#container {...}

#content:before {
    content:"";
    background-color: #999;
    height: 100%;
    left: 0px;
    position: fixed;
    top: 0px;    
    width: 50%; 
    z-index: 1;
}


#content * {
  position: relative;
  z-index:2;
}

Live example: https://jsfiddle.net/xraymutation/pwz7t6we/16/

0

This is an example that will work on most browsers.
Basically you use two background colors, the first one starting from 0% and ending at 50% and the second one starting from 51% and ending at 100%

I'm using horizontal orientation:

background: #000000;
background: -moz-linear-gradient(left,  #000000 0%, #000000 50%, #ffffff 51%, #ffffff 100%);
background: -webkit-gradient(linear, left top, right top, color-stop(0%,#000000), color-stop(50%,#000000), color-stop(51%,#ffffff), color-stop(100%,#ffffff));
background: -webkit-linear-gradient(left,  #000000 0%,#000000 50%,#ffffff 51%,#ffffff 100%);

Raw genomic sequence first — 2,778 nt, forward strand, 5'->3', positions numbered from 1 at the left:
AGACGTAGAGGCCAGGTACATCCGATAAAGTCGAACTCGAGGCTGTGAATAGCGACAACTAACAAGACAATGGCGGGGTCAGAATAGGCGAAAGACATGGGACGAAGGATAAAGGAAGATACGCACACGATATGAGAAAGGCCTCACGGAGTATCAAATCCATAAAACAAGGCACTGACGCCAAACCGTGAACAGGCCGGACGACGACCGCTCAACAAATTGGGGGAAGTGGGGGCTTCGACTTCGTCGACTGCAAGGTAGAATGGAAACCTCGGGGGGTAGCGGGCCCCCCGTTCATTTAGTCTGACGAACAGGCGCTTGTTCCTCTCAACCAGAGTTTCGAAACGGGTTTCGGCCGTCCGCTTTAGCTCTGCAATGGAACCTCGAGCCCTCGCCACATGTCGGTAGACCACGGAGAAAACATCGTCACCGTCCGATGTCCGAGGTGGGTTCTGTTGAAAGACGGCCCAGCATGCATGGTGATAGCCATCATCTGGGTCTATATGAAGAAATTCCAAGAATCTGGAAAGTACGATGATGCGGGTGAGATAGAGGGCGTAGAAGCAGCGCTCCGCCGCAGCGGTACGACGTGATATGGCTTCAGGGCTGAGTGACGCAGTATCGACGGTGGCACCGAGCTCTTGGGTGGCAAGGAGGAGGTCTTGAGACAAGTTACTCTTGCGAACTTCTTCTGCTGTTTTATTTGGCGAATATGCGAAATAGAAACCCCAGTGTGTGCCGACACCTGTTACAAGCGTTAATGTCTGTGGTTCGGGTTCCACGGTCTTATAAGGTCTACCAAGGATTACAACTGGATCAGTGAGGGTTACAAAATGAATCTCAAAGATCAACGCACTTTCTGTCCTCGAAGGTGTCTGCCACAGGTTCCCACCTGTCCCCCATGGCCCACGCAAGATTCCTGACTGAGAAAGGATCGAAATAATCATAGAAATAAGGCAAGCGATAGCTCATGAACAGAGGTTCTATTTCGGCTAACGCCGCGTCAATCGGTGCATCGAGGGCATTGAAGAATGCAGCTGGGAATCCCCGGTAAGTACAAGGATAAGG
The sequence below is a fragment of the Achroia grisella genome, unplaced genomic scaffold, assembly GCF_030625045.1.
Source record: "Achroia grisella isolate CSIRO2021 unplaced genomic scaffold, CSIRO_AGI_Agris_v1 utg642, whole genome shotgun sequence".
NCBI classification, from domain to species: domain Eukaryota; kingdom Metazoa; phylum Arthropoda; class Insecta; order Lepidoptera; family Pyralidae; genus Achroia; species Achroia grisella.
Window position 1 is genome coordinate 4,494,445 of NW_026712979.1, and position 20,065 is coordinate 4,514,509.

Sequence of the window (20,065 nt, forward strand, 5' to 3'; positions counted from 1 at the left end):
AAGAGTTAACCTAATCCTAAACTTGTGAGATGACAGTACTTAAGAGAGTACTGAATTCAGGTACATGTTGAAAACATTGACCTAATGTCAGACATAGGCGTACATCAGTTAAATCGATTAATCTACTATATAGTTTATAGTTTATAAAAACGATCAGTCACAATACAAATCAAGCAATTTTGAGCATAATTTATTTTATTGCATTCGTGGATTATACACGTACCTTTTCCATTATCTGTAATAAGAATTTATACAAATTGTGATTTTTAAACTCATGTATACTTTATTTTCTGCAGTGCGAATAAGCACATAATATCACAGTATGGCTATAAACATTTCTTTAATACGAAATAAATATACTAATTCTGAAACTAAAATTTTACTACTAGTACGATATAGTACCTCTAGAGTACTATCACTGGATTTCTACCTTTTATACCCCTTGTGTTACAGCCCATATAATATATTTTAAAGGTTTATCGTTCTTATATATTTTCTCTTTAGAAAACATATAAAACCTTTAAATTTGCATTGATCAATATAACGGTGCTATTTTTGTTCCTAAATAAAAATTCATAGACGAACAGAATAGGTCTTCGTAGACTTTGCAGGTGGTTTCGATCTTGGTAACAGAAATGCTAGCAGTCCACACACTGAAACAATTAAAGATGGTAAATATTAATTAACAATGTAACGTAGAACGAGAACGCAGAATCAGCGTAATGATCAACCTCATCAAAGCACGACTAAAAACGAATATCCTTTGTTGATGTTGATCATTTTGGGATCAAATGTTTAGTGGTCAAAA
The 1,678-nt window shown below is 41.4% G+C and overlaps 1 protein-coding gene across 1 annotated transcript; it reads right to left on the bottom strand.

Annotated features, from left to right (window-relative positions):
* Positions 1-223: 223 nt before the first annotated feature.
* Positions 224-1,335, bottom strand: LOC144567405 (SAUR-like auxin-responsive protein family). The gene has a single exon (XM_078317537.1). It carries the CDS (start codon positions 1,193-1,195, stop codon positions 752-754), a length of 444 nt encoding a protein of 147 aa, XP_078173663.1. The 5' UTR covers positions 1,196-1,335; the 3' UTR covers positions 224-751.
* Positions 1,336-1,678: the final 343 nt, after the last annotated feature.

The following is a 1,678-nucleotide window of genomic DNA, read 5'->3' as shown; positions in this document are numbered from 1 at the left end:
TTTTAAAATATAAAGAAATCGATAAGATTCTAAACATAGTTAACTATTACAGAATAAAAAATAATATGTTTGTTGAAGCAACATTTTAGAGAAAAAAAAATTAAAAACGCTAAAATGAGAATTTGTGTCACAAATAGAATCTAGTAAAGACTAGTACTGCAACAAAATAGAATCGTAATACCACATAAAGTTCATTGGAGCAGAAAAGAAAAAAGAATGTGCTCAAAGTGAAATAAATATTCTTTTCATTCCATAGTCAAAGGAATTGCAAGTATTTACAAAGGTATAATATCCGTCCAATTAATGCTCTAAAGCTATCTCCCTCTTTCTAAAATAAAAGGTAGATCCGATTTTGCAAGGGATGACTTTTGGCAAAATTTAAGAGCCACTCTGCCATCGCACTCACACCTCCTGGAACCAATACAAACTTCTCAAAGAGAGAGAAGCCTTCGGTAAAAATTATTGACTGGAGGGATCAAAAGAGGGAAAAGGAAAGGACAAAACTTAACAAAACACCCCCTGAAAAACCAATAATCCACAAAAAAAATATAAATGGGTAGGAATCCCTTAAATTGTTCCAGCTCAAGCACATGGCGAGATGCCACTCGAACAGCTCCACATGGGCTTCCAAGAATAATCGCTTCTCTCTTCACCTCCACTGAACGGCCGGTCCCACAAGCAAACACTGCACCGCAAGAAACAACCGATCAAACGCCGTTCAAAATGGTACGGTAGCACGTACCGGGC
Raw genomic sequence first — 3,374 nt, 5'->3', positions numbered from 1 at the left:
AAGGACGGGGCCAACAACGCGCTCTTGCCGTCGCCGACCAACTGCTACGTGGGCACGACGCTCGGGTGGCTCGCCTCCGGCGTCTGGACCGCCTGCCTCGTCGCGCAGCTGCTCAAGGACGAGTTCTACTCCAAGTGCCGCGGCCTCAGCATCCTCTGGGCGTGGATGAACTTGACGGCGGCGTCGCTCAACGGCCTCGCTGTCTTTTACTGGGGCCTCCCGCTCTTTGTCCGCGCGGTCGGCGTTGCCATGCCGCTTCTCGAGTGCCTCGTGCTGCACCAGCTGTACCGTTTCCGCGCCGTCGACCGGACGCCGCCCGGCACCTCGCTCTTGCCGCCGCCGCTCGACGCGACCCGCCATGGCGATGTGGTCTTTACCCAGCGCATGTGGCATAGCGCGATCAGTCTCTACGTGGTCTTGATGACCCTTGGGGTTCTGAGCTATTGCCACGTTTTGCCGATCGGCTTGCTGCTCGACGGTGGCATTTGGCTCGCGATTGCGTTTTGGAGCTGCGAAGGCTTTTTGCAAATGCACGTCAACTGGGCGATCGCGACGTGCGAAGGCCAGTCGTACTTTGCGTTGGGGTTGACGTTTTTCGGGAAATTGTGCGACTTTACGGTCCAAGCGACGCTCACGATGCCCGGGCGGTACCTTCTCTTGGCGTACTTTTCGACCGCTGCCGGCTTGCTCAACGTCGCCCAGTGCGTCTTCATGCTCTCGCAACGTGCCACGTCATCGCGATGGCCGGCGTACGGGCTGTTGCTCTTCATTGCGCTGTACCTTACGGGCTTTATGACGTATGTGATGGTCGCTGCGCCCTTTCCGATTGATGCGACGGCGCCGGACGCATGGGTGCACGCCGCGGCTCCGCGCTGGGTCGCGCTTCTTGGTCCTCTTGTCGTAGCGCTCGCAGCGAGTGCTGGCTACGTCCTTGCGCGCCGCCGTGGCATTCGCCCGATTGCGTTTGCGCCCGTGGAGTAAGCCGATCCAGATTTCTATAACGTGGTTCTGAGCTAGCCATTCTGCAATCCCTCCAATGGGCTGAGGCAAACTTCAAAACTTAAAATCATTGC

background: -o-linear-gradient(left,  #000000 0%,#000000 50%,#ffffff 51%,#ffffff 100%);
background: -ms-linear-gradient(left,  #000000 0%,#000000 50%,#ffffff 51%,#ffffff 100%);
background: linear-gradient(to right,  #000000 0%,#000000 50%,#ffffff 51%,#ffffff 100%);
filter: progid:DXImageTransform.Microsoft.gradient( startColorstr='#000000', endColorstr='#ffffff',GradientType=1 );

For different adjustments you could use http://www.colorzilla.com/gradient-editor/

protected by dippas Apr 21 '18 at 23:36